Inside Story: My Journey, Being Trans in Today's Chess World

Editor's note: This story first appeared in the November 2023 issue of Chess Life Magazine. Consider becoming a US Chess member for more content like this — access to digital editions of both Chess Life and Chess Life Kids is a member benefit, and you can receive print editions of both magazines for a small add-on fee.

When I was seven years old, my mom signed me up for an after-school chess program. I heard “chest” and envisioned a giant treasure chest where we would all get candy and goodies. To my disappointment, all that was waiting when I showed up was an unfamiliar board game. After the teacher explained the rules, I remember capturing my opponent’s king and claiming, “I won!” The teacher explained this was not checkmate, and that’s when I realized the true challenge of this game. From there I continued to learn the basics of chess, taking part in summer camps and group lessons in these early years.

At the same time I began playing chess, I was also struggling with self-hatred and gender dysphoria — a feeling that permeated my body with sorrow and unease —something that I could not yet conceptualize and articulate to my parents. Gender dysphoria, for me, was an omnipresent feeling that I would be more fulfilled living as another gender. By age five, I already sensed I would be happier had I been born a girl, but I did not know people could change their gender to match how they felt internally. I didn’t think I could achieve that desired self.

My earliest memories of manifesting this desire began in kindergarten, when they began treating boys and girls differently. I wondered why I could not be one of the girls. Wearing the boys’ school uniforms and being called by my birth name, “Samuel,” made me extremely uncomfortable. Every time it happened or I thought about it, the discomfort was so intense that I wanted to abort my skin. I did not know what I was experiencing was gender dysphoria, but I was certain something was wrong with me, and it made me despise myself.

Because I thought I had no choice but to remain miserable, I did not take anything seriously. In chess classes, I was disruptive and sought attention to mask my low self-esteem. was such a troublemaker that my chess coaches became really annoyed with me. One time, I goofed so much in a group lesson that I was kicked out. So, while my friends continued to improve, nobody was surprised when I, and my provisional rating of 118 — based on 11 losses and one Scholar’s Mate win — decided to quit chess at the advanced age of nine.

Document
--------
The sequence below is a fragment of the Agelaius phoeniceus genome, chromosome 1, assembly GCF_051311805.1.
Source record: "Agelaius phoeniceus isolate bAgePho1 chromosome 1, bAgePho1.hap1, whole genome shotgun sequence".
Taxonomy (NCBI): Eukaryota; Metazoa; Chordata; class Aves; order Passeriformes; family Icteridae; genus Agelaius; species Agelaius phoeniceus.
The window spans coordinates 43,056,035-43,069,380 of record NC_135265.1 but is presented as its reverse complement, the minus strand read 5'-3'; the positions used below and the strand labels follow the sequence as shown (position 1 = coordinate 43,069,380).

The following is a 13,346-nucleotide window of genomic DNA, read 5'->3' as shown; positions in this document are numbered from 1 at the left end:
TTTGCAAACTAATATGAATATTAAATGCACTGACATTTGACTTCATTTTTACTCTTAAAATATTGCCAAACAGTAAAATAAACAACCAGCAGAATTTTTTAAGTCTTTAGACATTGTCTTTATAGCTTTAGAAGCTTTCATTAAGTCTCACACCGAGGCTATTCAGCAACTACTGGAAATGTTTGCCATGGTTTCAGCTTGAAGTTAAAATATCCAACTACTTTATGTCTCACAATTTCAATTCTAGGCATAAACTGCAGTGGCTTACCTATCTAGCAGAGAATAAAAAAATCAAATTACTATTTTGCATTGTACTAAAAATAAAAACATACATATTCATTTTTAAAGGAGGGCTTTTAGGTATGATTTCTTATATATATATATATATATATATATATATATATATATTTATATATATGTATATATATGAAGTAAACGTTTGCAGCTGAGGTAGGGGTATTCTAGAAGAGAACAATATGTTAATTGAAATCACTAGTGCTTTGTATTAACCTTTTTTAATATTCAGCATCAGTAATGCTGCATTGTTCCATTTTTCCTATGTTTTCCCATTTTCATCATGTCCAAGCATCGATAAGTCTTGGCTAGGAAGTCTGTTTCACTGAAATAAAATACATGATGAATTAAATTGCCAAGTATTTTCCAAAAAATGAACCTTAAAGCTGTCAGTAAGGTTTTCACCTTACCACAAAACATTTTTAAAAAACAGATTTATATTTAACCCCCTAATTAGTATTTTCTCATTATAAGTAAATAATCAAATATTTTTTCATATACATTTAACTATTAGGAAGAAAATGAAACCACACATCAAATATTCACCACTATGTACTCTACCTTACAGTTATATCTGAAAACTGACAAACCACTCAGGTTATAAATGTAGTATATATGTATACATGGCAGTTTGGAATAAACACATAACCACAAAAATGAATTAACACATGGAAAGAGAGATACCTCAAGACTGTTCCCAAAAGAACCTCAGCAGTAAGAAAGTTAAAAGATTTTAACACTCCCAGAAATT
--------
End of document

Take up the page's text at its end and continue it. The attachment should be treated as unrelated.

Over a decade later, I rediscovered chess as part of the same introspective journey that led to my medical transition. In high school, my suppressed dysphoric feelings resurfaced, and I fell into a deep anhedonic state, where I lost interest in social contact and no longer experience pleasure. This newfound self-isolation — and the accompanying overwhelming senses of fear, confusion, and anxiety — led to my socially constructed identity beginning to crack. I finally recognized the girl I could become. But what I did not yet realize was that this woman would excel at chess.


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Photo Caroline King


I started my medical transition in my senior year of high school. Not much later, after my first semester in college, the pandemic shut down the country. As quarantine ended and the world re-opened, I began seeking political and social spaces where my newfound identity would be accepted. I was welcomed at the St. Petersburg Chess Club, where I made my first moves back towards serious chess. A local Kava lounge became a regular hangout for me to befriend people who accepted and validated me for who I was. As it happened, they also hosted a biweekly chess tournament.

Playing chess in an environment where I felt comfortable being myself sounded exciting, so I decided to sign up for the next tournament. I started practicing online and discovered my base skill rating was around 800. After hanging my queen to a 1600, a friend recommended I watch IM Levy Rozman’s videos on YouTube, and from there I was hooked.

Another friend informed me about upcoming local tournaments, as well as the World Open in Philadelphia. The thought of playing in official tournaments had never crossed my mind, but it sounded fun, and I was up for the challenge. My friends also connected me with coaches — CM Oniel Revilla from Venezuela, whom I met with virtually on LiChess, and JJ Lang, who for me is the best coach ever.